[...] ULA plans to begin engine recovery operations after the Vulcan is routinely flying and after the ACES upper stage is implemented. Bruno said the engines represent two-thirds of the cost of the stage and getting them back every time, with no impact on mission performance, will pay big dividends. SpaceX, in contrast, must use propellant to fly its Falcon 9 stages back to touchdown. Heavy payloads bound for high orbits require most if not all of the rocket's propellant and in those cases, recovery may not be possible. As a result, SpaceX's ability to recover rocket stages depends on its manifest and the orbital demands of those payloads.

"Simplistically, if you recover the old booster propulsively then you can do that part of the time, you get all the value back some of the time," Bruno said. "Or, you can recover just the engine, which is our concept, and then you get only part of the value back, about two thirds ... but you get to do it every single time because there's no performance hit. So it really turns into math."

ULA expects to fly at least 7-8 more Delta IV Heavy rockets between now and the early 2020s, with some Atlas V launches happening concurrently with the beginning of Vulcan launches in the mid-2020s.

The U.S. Air Force has just awarded ULA a $355 million contract to launch two Air Force Space Command spacecraft, and SpaceX a $290 million contract to launch three GPS Block III satellites.

In addition to testing BFR with short hops starting in 2019, SpaceX plans to send BFR into orbit by 2020. The company is leasing land in Los Angeles, reportedly for the construction of BFR rockets.

Related: SpaceX's Reusable Rockets Could End EU's Arianespace, and Other News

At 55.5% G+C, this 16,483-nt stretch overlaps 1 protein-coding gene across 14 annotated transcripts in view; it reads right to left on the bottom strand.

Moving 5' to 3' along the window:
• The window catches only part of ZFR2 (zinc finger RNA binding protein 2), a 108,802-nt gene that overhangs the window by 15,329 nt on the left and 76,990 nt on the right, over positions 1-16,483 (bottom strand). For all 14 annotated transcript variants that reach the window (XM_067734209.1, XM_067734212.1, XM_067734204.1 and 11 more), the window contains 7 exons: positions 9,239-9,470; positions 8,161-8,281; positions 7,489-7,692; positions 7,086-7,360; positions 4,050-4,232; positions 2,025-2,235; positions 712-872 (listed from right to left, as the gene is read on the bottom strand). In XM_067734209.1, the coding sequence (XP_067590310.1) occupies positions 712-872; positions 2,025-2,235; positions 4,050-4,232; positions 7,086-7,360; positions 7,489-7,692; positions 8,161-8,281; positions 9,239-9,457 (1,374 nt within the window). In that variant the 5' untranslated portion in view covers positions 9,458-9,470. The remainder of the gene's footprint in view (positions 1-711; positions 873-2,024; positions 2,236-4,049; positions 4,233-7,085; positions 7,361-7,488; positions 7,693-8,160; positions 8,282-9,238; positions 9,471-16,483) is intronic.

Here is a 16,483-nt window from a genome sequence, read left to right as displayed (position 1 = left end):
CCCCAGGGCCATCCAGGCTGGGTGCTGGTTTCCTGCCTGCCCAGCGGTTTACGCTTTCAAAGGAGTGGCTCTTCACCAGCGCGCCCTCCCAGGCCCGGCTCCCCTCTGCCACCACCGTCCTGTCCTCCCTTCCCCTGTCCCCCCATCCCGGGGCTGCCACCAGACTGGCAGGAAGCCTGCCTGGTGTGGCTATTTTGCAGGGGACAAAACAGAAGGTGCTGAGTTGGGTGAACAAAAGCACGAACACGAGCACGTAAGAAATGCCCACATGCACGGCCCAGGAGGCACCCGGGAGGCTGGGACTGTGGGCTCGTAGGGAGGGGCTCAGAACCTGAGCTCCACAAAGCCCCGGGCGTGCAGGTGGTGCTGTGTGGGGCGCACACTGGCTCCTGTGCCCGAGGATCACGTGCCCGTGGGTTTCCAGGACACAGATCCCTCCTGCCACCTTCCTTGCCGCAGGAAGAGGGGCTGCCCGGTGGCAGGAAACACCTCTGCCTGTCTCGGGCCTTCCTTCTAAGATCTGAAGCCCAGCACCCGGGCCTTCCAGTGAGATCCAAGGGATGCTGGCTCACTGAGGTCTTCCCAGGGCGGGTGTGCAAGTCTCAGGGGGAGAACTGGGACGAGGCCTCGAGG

Boeing CEO Says His Company Will Carry Humans to Mars Before SpaceX
Zuma Failure Emboldens SpaceX's ULA-Backed Critics; Gets Support from US Air Force [Updated]
SpaceX to Launch Five Times in April, Test BFR by 2019


Original Submission

Blue Origin Urges U.S. Air Force to Delay Launch Provider Decision 11 comments

Blue Origin urging Air Force to postpone launch competition

Blue Origin wants the U.S. Air Force to wait until 2021 before picking the two companies it intends [to] use for launching critical military satellites in the decade ahead.

The Air Force, however, aims to solicit proposals this spring and choose its two preferred launch providers in 2020 — perhaps a year or more before the new rockets that the Air Force is fostering at Blue Origin, United Launch Alliance and Northrop Grumman make their first flights.

All three companies were chosen in October by the Air Force Space and Missile Systems Center to share $2.3 billion in so-called Launch Service Agreement (LSA) funding to support development of next-generation rockets capable of meeting the military's satellite launch needs.

The Air Force said last fall that all three LSA winners plus SpaceX would be required to submit new proposals in 2019 if they want to be among the two providers the Air Force intends to select in 2020 to split up to 25 future launch contracts.

Wait long enough, and maybe Starship will become a contender.

See also: The Air Force will soon take bids for mid-2020s launches. It's controversial

Related: Blue Origin to Compete to Launch U.S. Military Payloads
The Military Chooses Which Rockets It Wants Built for the Next Decade


Original Submission

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  • (Score: 1) by khallow on Tuesday August 11 2020, @03:20AM (2 children)

    by khallow (3766) Subscriber Badge on Tuesday August 11 2020, @03:20AM (#1034710) Journal
    Presently, the United Launch Alliance (ULA) is only on this contract because it's the only other launch competitor to SpaceX (USAF won't launch on foreign owned launchers). I wonder what will happen to it in a decade or two when there are other US competitors to choose from? Either they'll shape up or they'll disappear. I think the latter will happen.
  • (Score: 2) by Rosco P. Coltrane on Tuesday August 11 2020, @06:14AM (1 child)

    by Rosco P. Coltrane (4757) on Tuesday August 11 2020, @06:14AM (#1034768)

    Any interesting civilian endeavor quickly becomes militarized...

    • (Score: 2) by Freeman on Tuesday August 11 2020, @06:46PM

      by Freeman (732) on Tuesday August 11 2020, @06:46PM (#1035085) Journal

      A big market for rockets has always been the military. So, it's not surprising that SpaceX would want some of that pie.

      --
      Joshua 1:9 "Be strong and of a good courage; be not afraid, neither be thou dismayed: for the Lord thy God is with thee"